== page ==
Basics of Verbal Aspect in Biblical Greek

Since there is a deluge of reviews of Constantine Campbell’s Basics of Verbal Aspect in Biblical Greek in the biblioblogger world, just take a look at this list compiled by Koinonia, I will not post a full review of the book. Instead, I want to hit some of the high points.

The first thing I appreciated about Campbell’s basics of verbal aspect is the brief history of the study. The primary value of this chapter (chapter 2) is in identifying and understanding the basic contours of the major players in today’s debate over verbal aspect. Campbell points out the similarities and differences between Porter, Decker, Fanning, and himself. Upfront the reader is cued into those facets of the study he can trust across the board, and those specific to Campbell.

Second, Campbell’s presentation of verbal aspect is exceptional. For many years I struggled with the distinction between Aktionsart and Verbal Aspect. The technical linguistic jargon, necessary as it might be, muddled the waters in my thinking. Campbell provides an entry point for the uninitiated.

My confusion was based on a misunderstanding of semantics and pragmatics. Semantics, as it relates to this discussion, describes elements that are encoded in the verbal form. The encoded value of the verb almost always hold true throughout the language. Pragmatics, however, is a discussion of how a verb is used in a specific context. According to Campbell, verbal aspect belongs in the category of semantics, while Aktionsart is a matter for pragmatics. Below are some of the various elements that belong in each of these categories:

  • Semantics of Greek Verbs
    • Verbal Aspect: Viewpoint of action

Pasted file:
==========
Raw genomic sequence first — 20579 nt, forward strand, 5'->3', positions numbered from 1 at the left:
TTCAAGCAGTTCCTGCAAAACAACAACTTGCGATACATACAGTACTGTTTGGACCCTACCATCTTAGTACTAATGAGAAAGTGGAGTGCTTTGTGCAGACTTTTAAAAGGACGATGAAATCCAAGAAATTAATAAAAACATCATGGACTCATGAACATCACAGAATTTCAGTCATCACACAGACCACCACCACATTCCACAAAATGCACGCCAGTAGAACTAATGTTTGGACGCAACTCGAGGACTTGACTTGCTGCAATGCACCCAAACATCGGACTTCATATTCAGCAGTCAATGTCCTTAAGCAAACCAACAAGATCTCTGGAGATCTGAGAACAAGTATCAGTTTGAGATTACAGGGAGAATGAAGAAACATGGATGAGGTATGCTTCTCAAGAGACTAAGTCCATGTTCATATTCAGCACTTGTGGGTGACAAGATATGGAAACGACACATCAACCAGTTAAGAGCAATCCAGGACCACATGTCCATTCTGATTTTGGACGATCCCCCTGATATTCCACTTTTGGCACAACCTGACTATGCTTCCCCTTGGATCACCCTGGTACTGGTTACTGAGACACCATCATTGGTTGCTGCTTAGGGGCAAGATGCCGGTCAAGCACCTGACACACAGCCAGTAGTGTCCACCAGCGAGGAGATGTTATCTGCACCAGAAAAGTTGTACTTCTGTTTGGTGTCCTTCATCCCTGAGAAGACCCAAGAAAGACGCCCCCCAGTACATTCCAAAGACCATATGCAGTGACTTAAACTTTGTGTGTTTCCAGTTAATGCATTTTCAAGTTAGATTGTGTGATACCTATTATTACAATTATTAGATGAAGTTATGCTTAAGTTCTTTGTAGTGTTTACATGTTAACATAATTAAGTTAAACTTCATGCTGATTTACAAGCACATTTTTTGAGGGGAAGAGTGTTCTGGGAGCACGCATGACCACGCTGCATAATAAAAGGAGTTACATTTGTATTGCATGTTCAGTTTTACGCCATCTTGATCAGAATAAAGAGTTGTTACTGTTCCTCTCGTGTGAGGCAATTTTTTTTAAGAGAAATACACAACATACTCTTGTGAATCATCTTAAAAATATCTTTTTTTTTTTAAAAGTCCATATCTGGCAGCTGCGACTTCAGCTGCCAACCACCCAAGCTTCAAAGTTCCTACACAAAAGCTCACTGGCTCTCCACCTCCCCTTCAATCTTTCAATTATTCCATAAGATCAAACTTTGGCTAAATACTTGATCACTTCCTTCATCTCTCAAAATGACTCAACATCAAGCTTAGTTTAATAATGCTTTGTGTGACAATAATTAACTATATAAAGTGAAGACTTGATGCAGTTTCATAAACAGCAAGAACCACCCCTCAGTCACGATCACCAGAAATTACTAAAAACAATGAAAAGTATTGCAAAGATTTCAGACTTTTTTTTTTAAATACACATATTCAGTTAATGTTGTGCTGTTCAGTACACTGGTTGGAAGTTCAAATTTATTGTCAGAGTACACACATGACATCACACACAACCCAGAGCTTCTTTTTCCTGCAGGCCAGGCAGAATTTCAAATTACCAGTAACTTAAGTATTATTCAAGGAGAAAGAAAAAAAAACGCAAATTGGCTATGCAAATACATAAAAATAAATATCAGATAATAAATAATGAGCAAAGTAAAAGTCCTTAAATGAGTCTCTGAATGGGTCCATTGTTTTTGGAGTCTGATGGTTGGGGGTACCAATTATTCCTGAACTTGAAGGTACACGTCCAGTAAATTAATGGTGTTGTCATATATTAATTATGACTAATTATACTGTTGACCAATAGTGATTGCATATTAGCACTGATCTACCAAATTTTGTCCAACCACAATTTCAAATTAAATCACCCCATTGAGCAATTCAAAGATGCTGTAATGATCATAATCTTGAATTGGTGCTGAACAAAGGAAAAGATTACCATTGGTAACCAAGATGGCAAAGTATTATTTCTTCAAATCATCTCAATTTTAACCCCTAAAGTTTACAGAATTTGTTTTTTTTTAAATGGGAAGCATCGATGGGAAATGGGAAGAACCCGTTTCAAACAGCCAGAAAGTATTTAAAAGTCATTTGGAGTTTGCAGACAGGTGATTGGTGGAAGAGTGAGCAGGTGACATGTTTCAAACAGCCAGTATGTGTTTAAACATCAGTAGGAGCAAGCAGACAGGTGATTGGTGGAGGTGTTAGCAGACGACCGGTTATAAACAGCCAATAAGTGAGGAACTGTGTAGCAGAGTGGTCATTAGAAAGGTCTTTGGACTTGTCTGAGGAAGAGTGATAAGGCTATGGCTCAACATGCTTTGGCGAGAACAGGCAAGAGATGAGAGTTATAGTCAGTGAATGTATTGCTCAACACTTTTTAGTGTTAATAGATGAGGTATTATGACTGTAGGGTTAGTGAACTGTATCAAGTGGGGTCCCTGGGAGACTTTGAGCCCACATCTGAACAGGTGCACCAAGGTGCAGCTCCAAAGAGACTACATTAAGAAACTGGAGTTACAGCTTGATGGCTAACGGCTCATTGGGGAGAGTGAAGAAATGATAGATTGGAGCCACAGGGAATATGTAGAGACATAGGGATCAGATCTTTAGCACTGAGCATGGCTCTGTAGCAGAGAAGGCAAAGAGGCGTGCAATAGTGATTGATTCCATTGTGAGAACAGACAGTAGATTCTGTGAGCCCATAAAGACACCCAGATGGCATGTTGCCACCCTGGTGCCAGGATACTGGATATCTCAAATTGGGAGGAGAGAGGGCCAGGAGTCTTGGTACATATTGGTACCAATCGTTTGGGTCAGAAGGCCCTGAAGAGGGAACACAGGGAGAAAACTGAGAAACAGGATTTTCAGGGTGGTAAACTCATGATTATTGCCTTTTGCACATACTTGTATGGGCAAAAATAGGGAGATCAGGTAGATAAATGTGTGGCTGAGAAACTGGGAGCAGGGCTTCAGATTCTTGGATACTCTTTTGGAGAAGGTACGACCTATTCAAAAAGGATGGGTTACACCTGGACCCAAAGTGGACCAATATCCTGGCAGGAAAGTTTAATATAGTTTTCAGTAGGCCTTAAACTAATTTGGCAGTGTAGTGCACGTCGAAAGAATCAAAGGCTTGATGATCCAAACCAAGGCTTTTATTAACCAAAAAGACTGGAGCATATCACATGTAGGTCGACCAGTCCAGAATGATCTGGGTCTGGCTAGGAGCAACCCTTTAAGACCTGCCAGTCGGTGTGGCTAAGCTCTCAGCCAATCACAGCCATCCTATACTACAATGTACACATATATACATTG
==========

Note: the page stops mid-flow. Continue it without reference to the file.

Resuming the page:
• Imperfective Aspect -> Proximity (spatial remoteness)
      • Perfective Aspect ->  Remoteness (spatial remoteness)
  • Pragmatic functions of Greek Verbs
      • Aktionsart: Type of action
      • Progressive: action in progress
      • Stative: state of being
      • Punctiliar: an action not performed with duration (though repeatable, i.e. to kick)
      • Ingressive: beginning of an action
      • Iterative: punctiliar requiring repeated action
      • etc

Campbell argues that temporality, time, is not encoded semantically. That is to say, there are far too many instances where aorist tense verbs are used in present contexts, and present tense verbs are used in past time contexts. Instead, an author encodes her perspective of the event she describes. Does she view herself as a part of the action or at a distance. The imperfective aspect (present and imperfect tenses) is used to describe action from within (a reporter viewing a parade from the street). The perfective aspect (aorist and future) is used to describe action remotely (a reporter viewing a parade from a helicopter). The pragmatic use of the verb and adds the value of type of action. Does the action continue over a certain period, does it happen like a machine gun, has it use begun, or does it describe a state of being?

Finally, I loved the inclusion of exercises. Without practice, it becomes less likely that new concepts will stick or that the reader will understand the proper application of those concepts. Campbell also provides an answer key. And let’s face it, we all love an answer key!

If you have ever struggled with the concept of verbal aspect, would like to get your feet wet in the continuing debate over verbal aspect, or would like to refresh and reinforce some of the concepts you previously learned, I highly recommend this book. You may not ultimately agree with Campbell on everything, but you will certainly develop firmer footing for further study.

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